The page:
Last fall, I realized you could compile the Godot game engine to run on the iPad. This presented exciting possibilities, combining two of my loves: the Godot open-source project, and the iPad operating system.

And while Godot can run on the iPad with minimal effort, it remains essentially a desktop application that runs on the iPad, with the downsides that one can expect from it. 

The Godot user interface has been optimized and tuned for developers on desktop computers with access to a mouse. It also features a user interface with its own toolkit written entirely in Godot - that is, the Godot Game Designer is built using the same technology you use to develop your own games. In addition to being an incredible achievement, it also incorporates its own design system, with a characteristic look and idioms that work great in that environment. Every single control you see in Godot is entirely drawn by Godot, and every interaction is fully handled by Godot.

Plain Godot Running on iPad


The existing Godot Editor User Interface is not a great match for the iPad.

The iPad is primarily a touch interface where the keyboard, tracking device, or even an Apple pencil are optional input systems that are only sometimes present.

I love my iPads, not only because of the device’s capabilities or the operating system but because of the user experience culture around it. Apple’s Human Interface Guidelines are a significant component, as is their guidance for designing and building iPad applications. They complement these guidelines with design resources that anyone can use to blend Apple’s design language with their application needs.

Guidelines and design resources still need to be implemented. This is where Apple’s developer platform comes into play - particularly SwiftUI. While Apple provides the tools for creating any user interface you can dream of, their platform offers defaults and idioms that make it easy to create applications that look and behave similarly to the system applications and work well in the iPad environment and the platform’s constraints.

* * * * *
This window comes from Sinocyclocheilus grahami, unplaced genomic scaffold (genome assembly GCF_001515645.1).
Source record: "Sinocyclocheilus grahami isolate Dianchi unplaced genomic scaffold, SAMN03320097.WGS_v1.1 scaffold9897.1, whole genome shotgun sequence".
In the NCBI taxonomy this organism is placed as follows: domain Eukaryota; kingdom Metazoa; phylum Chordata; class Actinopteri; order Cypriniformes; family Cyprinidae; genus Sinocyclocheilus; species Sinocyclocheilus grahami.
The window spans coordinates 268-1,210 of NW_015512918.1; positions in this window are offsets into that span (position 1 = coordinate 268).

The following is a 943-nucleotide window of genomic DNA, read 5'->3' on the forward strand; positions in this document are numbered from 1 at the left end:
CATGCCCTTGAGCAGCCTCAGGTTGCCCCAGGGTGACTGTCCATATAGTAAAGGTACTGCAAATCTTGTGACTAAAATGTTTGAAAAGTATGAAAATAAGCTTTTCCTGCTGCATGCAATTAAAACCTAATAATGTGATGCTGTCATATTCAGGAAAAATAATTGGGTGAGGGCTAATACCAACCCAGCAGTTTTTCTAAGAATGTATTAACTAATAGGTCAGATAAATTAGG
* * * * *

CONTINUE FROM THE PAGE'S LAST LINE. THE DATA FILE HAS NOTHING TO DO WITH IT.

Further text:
Godot for iPadOS and VisionOS

In bringing Godot to the iPad, not just as a desktop application that happens to display on an iPad, but as a bonafide iPad application, I aim to adopt the iPad user interface where it makes sense, adjust the Godot user interface to the standard idioms used on the iPad, and use SwiftUI to implement parts of the user interface.

In a world with infinite hours, it would be tempting to rewrite the entire Godot Editor user interface from the ground up using SwiftUI. Still, Godot has some 250,000 lines of code that are actively maintained - and I actually want to get Godot for iPad in the hands of my kids before they move to college, so I will use a hybrid approach that combines the existing Godot UI with some components that will be redone with SwiftUI.

If you embrace SwiftUI as it comes and the design system capabilities that go with it, not only will the application look and feel native on the iPad, but with minimal effort, it can be made to run on MacOS and VisionPro. In fact, our experience tuning La Terminal to run on VisionPro is what made me consider adapting Godot to iPadOS.   

My modified Godot for iPadOS and VisionPro is a SwiftUI application embeds Godot as a library. Then, I use my SwiftGodot API bridge to call Godot and receive notifications from Godot.  

Here is a taste of one of the native dialogs I have rewritten:

SwiftUI version of 'Create New Node'

Documenting The Process

I have been working on this for a couple of months, drawing inspiration from my favorite apps on the iPad and coming up with a catalog of changes I want to implement. I will be using this blog to document both the design decisions, the inspiration, and the technical approach I am taking to do this.

I have been meaning to go back to blogging, and this project is the perfect excuse to do it.

In this series:

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Guenter Gibbon